Also see Scott's review of The Human Comedy
This Broadway season in New York, most of the "new" musicals use recycled songs and lack a fully developed story or characters. As a result, a show like Legally Blonde, The Musical, which played on Broadway in 2007 and 2008, seems like a major accomplishment in comparison. Though not perfect, this fun and fast-paced show possesses heart, energy, a bouncy and melodic score, and theatrical flair to spare. The national tour currently playing at the Aronoff Center boasts a very talented cast including a Tony Award winner.
Based on the 2001 movie starring Reese Witherspoon and the preceding novel by Amanda Brown, Legally Blonde tells the tale of spoiled-rich sorority gal Elle Woods who follows her ex-boyfriend to Harvard Law School to win back his affections. In the meanwhile, she discovers a lot about herself and slowly becomes a worthy lawyer-in-training despite her dumb blonde outer demeanor.
The book for the musical by Heather Hatch includes the requisite balance of youth-targeted humor (much of which works exceedingly well), emotional pull, romantic entanglements and modern day conflict. Though some of the depictions of various groups (sorority sisters, homosexuals, lawyers) aren't politically correct at times, the show never takes itself too seriously and includes enough self-mockery and deconstruction of stereotypes to be acceptable. The show moves at a rapid pace and covers a lot of material while still telling the story clearly.
The score by Laurence O'Keefe (Bat Boy) and Nell Benjamin doesn't register as overly distinguished from only a single viewing of the show (which is all that most audience members will ever have), but repeated exposure (via multiple visits, an MTV broadcast, or hearing the CD) demonstrates tuneful and often witty songs filled with strong pop-influenced melodies and smart wordplay. Song highlights include the exuberant "What You Want," the bouncy "Positive," "Take It Like A Man" (where Elle expresses her appreciation to friend Emmett for his support) and the lovely and plaintive title number.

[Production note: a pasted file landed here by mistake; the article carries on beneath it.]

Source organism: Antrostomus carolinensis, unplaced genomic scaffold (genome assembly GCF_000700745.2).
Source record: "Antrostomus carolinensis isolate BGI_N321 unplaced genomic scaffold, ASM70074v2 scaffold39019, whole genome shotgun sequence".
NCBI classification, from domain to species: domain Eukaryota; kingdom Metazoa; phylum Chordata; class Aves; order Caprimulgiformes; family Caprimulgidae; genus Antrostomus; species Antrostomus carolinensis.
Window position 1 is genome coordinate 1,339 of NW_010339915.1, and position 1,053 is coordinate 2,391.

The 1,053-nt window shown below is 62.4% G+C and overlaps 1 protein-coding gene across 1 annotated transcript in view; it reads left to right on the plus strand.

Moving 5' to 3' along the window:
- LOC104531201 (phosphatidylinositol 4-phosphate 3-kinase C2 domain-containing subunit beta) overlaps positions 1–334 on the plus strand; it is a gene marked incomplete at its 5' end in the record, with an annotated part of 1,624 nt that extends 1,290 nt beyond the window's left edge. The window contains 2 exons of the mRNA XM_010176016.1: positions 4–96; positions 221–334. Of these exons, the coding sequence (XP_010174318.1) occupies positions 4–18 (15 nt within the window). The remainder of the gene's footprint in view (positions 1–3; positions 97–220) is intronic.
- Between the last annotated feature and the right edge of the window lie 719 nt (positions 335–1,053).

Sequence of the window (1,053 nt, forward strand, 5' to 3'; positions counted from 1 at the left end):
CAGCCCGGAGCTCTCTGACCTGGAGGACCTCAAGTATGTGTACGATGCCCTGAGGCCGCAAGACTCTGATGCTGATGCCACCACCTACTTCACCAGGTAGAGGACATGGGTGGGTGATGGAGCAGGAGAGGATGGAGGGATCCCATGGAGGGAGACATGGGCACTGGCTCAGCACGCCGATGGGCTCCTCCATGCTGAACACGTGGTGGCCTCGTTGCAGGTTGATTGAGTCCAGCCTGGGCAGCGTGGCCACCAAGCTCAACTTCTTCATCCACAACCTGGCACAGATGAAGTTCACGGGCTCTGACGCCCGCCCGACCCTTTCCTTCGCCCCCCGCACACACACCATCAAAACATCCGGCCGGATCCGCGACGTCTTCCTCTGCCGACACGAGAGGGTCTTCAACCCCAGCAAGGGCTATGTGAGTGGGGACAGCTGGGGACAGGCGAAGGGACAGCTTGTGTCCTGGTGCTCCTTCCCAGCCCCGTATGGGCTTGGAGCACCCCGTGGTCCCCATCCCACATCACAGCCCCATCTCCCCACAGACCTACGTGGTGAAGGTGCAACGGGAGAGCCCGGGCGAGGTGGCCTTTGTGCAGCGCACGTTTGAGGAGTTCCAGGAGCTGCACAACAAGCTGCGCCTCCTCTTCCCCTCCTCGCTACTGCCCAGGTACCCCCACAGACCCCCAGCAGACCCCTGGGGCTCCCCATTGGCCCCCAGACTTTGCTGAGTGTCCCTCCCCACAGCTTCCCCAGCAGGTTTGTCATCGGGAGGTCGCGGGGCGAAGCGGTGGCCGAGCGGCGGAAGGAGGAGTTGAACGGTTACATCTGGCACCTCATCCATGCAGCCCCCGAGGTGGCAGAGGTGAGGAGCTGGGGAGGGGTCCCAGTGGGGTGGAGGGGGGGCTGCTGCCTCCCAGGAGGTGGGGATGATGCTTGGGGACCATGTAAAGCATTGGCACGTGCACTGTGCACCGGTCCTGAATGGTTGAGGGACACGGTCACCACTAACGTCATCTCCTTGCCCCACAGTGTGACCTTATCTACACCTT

Director/Choreographer Jerry Mitchell deserves both praise and criticism for his work on Legally Blonde. The smooth scene transitions, appropriately silly yet sympathetic tone, aptly perky character personifications, and wise use of theatrical gimmicks all aid the production. However, the show feels too "manufactured" at times, and lacks an overall cohesiveness. In addition, this doesn't represent Mr. Mitchell's best work as a choreographer. Though suitable for the piece, his hip-hop style dances rely too much on posing, hand motions and raw athleticism, and rarely feel organic to the piece.
As Elle, Becky Gulsvig, who understudied the role on Broadway, is vocally strong with an occasional Kristin Chenoweth kewpie doll inflection to her voice. It is in her acting that she really impresses. She aptly conveys the humor and strength of the character, and takes Elle on an emotional journey during the show. D.B. Bonds displays excellent comic timing and delivery, and sings well as Emmett. Natalie Joy Johnson (who played a smaller and much different role in the Broadway production) is excellent and endearing as the very funny hairdresser friend Paulette, and gets to show off her strong singing voice as well. Michael Rupert, who won a Tony Award for a revival of Sweet Charity and garnered nominations for Falsettos and The Happy Time, supplies rich vocals, well-honed stage presence and timing, and an aptly sharp characterization as the vicious Professor Callahan. Providing solid performances in support are Jeff McLean (Warner), Megan Lewis (Vivienne), Colleen Sexton (Brooke), Lucia Spina (Enid), Rhiannon Hansen (Margot), Candice Marie Woods (Pilar) and Tiffany Engen (Serena). The entire ensemble does well in executing the non-stop choreography and vocal support.
David Rockwell's set is slightly scaled down from the Broadway version, but remains attractive, varied and fun. The lighting by Kenneth Posner and Paul Miller is excellent, with many nice touches throughout. Costumes by Gregg Barnes are young, hip and stylish.
Legally Blonde, The Musical has obvious flaws, and is in no way groundbreaking. However, the show is fun, entertaining, humorous and solidly crafted. It deserved more recognition than it received in New York, and has had a successful national tour so far by all accounts, in large part due to its hard working and skilled cast. Legally Blonde continues at the Aronoff Center in Cincinnati through May 23, 2010. For tickets, call 513-621-2787.